Adeena Sussman is simmering a wine-braised pot roast when I walk into her Tel Aviv apartment at 9 A.M. In the past month, this is her first time cooking — really cooking, that is — aside from “dozens of pink tahini demos,” she jokes. She’s been busy crisscrossing the United States promoting her new cookbook.
“I felt this primal need to make a meal,” Adeena, author of “Sababa: Fresh, Sunny Flavors from My Israeli Kitchen,” says as she stirs the vegetables stewing alongside the roast she’ll serve friends for lunch the next day. “Cooking anchors me to the place I’m in, and I wanted to sear things and smell things in my kitchen.”
The morning I visit Adeena, who is an old friend, she is back home for a Tel Aviv minute. It’s a break to come home to the seaside apartment near the Carmel Market she shares with her husband; she’s between stops on her four-month book tour. “Sababa” is Hebrew slang adopted from Arabic that translates as “it’s all good” or “everything is awesome.”
Indeed, “sababa” seems a good way of describing Adeena’s life right now and the acclaim her book is receiving. Since its publication last month, the stellar reviews have come so quickly that Adeena, who is 48, is having a hard time keeping up.
“Sababa” has been named one of the best cookbooks of the season by pretty much every food list of note out there: The New York Times, Bon Appétit, Food and Wine, Eater, Epicurious and Britain’s The Daily Telegraph. Her recipe for creamy roasted-tomato pappardelle has been featured in People magazine, and her tahini-glazed carrots have won a flurry of likes on the Instagram account of The New York Times Cooking section.
There have been television interviews, a profile in The Wall Street Journal, book talks, as well as demos to sold-out crowds and high-end restaurants on both coasts serving “Sababa” menus for the night.
And then there are the book’s fans, hosting “Sababa” dinner parties and cooking Shabbat and Rosh Hashanah meals from the tome, sharing the scrumptious and photogenic products of their labor like lemony roasted cauliflower, chewy tahini blondies, jeweled rice and harissa honey chicken on social media.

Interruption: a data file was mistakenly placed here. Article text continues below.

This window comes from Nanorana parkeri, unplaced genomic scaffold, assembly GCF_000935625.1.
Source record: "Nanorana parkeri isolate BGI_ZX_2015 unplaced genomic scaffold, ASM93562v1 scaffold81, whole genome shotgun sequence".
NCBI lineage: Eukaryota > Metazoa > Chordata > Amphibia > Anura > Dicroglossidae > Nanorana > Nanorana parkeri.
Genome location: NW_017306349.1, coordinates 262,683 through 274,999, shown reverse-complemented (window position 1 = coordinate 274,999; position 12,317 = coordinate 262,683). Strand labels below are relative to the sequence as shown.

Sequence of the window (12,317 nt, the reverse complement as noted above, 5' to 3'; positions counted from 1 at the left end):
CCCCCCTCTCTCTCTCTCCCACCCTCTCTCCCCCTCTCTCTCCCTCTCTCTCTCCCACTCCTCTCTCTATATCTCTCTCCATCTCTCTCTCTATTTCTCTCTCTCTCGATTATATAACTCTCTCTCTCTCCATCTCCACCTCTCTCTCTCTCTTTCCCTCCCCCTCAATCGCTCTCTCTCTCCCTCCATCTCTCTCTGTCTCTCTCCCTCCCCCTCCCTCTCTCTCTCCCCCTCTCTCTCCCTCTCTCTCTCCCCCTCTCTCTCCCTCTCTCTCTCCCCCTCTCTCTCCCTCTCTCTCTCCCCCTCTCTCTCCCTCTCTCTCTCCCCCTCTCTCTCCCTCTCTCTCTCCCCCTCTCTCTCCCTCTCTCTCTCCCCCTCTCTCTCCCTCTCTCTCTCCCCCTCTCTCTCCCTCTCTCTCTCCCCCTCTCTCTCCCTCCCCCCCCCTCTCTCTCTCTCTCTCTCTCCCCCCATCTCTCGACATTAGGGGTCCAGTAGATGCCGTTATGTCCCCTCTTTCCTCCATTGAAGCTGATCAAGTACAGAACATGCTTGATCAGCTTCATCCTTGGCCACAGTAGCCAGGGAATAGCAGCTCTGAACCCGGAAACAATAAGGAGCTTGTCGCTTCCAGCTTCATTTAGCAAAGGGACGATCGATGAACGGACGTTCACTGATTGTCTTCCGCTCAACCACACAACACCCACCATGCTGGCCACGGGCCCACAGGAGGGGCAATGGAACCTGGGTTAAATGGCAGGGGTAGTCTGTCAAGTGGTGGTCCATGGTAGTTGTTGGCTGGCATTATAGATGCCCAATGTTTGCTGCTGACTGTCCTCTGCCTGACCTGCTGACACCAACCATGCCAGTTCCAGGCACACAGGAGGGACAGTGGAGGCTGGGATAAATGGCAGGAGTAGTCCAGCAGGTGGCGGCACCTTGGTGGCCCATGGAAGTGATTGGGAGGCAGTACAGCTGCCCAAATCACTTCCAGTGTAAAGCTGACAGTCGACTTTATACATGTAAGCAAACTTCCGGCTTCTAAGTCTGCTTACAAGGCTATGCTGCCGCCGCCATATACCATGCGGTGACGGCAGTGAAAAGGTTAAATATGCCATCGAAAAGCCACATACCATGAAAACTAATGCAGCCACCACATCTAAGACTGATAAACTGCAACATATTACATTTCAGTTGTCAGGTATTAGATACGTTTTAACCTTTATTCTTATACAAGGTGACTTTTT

“People are excited about it — the community aspect is big somehow,” Adeena says. “All this attention wasn’t expected. I hoped and thought I had written a book people would want to cook from, but the rest is a crapshoot. You can put all the pieces in place and anything can happen. So many amazing cookbooks come out every year.”
She has co-authored 11 cookbooks, mostly with celebrity authors and chefs (most notably her collaboration with model Chrissy Teigen on New York Times No. 1 best-seller “Cravings” and her best-selling follow-up, “Hungry for More”). But “Sababa” is Adeena’s first major solo cookbook.
I met Adeena several years ago when she was still living in New York and on assignment writing about Tel Aviv’s restaurant scene. We fell into a fast friendship and I vividly remember sitting with her in Midtown Manhattan at a Korean restaurant for lunch on a winter’s day three years ago. She told me she had just signed with an agent, so we scribbled out possible titles for the book on a napkin — “Sababa” among them.
Back in the present, when we sink into her couch to ponder the journey of this book that reads like a memoir with luscious recipes, I remind her that exactly five Rosh Hashanahs ago, we were sitting on a couch in my then-home in Massachusetts, talking about what might happen in the new year. I had told her I had a good feeling about what might lie ahead.
A few weeks later, she met the man who’s now her husband, Jay Shofet. At first it was a long-distance relationship: Adeena based in New York with a full-throttle career as a cookbook co-author and recipe developer for the Food Network and others; and Jay living in Tel Aviv. She moved here in 2017 ahead of their marriage.
A foodie quid pro quo
Israel isn’t new to Adeena. She lived in Jerusalem in her 20s for a few years and speaks Hebrew. She kept up her Israeli connections through visits, particularly in the food community, and is close friends with stars including food writer and TV personality Gil Hovav and baker Uri Scheft. She loves the local food scene and knows it well, and it has been good to her in return. For a cookbook written in English, “Sababa” has won a surprising amount of attention in the Hebrew media.
When she started visiting Jay here, Adeena began her morning ritual roaming the alleyways of Tel Aviv’s renowned Carmel Market for the day’s produce. California-raised and New York-trained, she tells me she found herself applying her American culinary background to Israeli cooking — and the book is a product of that fusion.